So to me PAX was something of a launch party for the game. I wasn’t there trying to build up hype for something on the horizon, rather I was just excited to be showing the result of three years of hard work that a lot of people were already playing and enjoying. It was wonderful to see so many people sit down to play the demo, then come up and talk excitedly about it with me afterwards. I even spoke to a few people who already owned the game and just wanted to come by the booth a talk about it. It was a really enjoyable and rewarding experience.

The game is out on Steam for people to download and play. What’s next on the cards for you?

That’s an open question at this stage! I still have a lot more work I’m doing on The Eyes of Ara – I have at least one more patch planed to add in a few feature requests, and there’s the localisation which is going to be a fair bit of work. I’m also looking at ports to other platforms next year, and I still have several Kickstarter rewards to fulfil for my backers who have been waiting ever so patiently since the game launched in July.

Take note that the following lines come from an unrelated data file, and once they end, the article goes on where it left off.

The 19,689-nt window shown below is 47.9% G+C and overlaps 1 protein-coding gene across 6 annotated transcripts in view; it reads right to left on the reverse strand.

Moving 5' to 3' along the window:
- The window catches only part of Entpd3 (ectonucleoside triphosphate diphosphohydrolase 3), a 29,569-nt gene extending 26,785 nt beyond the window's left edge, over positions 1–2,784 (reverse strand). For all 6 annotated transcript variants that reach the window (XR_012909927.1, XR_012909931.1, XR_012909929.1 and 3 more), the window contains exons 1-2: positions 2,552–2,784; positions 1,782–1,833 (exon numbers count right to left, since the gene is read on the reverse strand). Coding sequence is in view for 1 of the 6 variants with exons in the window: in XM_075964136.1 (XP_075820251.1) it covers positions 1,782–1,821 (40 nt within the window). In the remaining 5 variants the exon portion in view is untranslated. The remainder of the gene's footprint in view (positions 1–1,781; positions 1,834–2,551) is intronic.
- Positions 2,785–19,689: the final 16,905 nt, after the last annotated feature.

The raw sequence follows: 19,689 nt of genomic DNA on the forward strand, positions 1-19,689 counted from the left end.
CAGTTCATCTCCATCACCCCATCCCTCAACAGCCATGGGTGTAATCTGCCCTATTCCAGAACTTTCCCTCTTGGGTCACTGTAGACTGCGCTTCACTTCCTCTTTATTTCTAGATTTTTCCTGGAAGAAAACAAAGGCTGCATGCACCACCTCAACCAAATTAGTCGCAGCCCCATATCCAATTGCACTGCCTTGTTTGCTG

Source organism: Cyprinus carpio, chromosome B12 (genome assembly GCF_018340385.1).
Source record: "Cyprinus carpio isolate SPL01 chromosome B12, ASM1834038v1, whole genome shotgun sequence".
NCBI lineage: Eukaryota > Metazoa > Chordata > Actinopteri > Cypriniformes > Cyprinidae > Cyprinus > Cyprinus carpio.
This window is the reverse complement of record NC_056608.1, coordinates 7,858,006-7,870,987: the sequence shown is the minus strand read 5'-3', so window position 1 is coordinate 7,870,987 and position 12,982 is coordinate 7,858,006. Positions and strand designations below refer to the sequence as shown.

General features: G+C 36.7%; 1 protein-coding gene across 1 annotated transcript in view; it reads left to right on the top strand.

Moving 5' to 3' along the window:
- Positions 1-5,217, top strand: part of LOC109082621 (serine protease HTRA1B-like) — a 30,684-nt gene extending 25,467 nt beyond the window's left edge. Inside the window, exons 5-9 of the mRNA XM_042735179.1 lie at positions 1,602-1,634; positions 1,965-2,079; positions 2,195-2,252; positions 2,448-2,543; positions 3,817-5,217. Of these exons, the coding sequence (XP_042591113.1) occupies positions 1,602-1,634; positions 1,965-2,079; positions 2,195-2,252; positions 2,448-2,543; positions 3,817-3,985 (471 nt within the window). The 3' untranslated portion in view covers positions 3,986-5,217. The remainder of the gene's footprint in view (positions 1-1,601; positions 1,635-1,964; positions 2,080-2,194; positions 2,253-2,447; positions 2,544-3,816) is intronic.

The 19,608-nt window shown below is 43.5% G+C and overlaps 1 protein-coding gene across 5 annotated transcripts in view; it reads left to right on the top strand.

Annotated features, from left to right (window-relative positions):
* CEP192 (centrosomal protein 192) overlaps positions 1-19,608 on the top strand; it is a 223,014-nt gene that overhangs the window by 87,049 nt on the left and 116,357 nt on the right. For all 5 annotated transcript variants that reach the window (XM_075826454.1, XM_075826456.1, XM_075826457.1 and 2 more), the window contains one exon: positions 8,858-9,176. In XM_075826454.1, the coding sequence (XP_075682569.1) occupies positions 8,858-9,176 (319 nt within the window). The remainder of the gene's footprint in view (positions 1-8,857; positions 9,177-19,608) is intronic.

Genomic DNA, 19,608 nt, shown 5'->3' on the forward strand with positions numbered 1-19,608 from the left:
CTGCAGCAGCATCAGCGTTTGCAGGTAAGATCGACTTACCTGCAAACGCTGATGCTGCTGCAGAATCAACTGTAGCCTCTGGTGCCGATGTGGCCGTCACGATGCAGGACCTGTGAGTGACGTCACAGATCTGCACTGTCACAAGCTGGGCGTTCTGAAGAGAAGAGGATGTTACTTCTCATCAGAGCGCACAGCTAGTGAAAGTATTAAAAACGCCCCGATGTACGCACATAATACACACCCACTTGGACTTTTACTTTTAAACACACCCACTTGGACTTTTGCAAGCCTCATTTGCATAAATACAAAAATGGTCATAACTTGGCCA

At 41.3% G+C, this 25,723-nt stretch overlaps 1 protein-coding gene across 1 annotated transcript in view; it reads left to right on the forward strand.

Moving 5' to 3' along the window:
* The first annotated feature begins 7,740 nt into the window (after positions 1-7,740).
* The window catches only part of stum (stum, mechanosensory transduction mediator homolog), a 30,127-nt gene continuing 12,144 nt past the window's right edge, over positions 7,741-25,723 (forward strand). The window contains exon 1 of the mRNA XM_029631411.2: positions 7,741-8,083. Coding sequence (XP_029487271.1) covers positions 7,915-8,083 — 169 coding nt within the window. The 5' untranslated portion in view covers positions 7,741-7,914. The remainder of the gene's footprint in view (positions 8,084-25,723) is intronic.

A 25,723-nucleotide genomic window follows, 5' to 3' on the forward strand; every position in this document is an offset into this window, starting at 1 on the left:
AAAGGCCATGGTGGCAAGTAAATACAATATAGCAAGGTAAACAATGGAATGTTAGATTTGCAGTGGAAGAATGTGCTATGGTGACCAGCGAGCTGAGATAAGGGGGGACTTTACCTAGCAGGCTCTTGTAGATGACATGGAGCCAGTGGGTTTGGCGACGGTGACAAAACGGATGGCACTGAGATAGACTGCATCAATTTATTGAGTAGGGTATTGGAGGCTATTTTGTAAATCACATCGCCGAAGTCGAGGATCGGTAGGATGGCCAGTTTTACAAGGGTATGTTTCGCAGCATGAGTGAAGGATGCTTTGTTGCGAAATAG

So there’s quite a bit of work still to go before I can start on the next project! What that will be I can’t even say yet, I’ve got some ideas floating around my head, and I’m looking forward to prototyping some of them up and seeing what feels the most fun!

Big thanks to Ben for being so generous with his time and insights.

You can buy The Eyes of Ara on steam here!

The Eyes of Ara was one of the lucky winners of the 2016 PAX Aus Australian Indie Showcase. You can follow Ben for more updates from 100 Stones Interactive on Facebook, Twitter and YouTube.

Jessica Hutchinson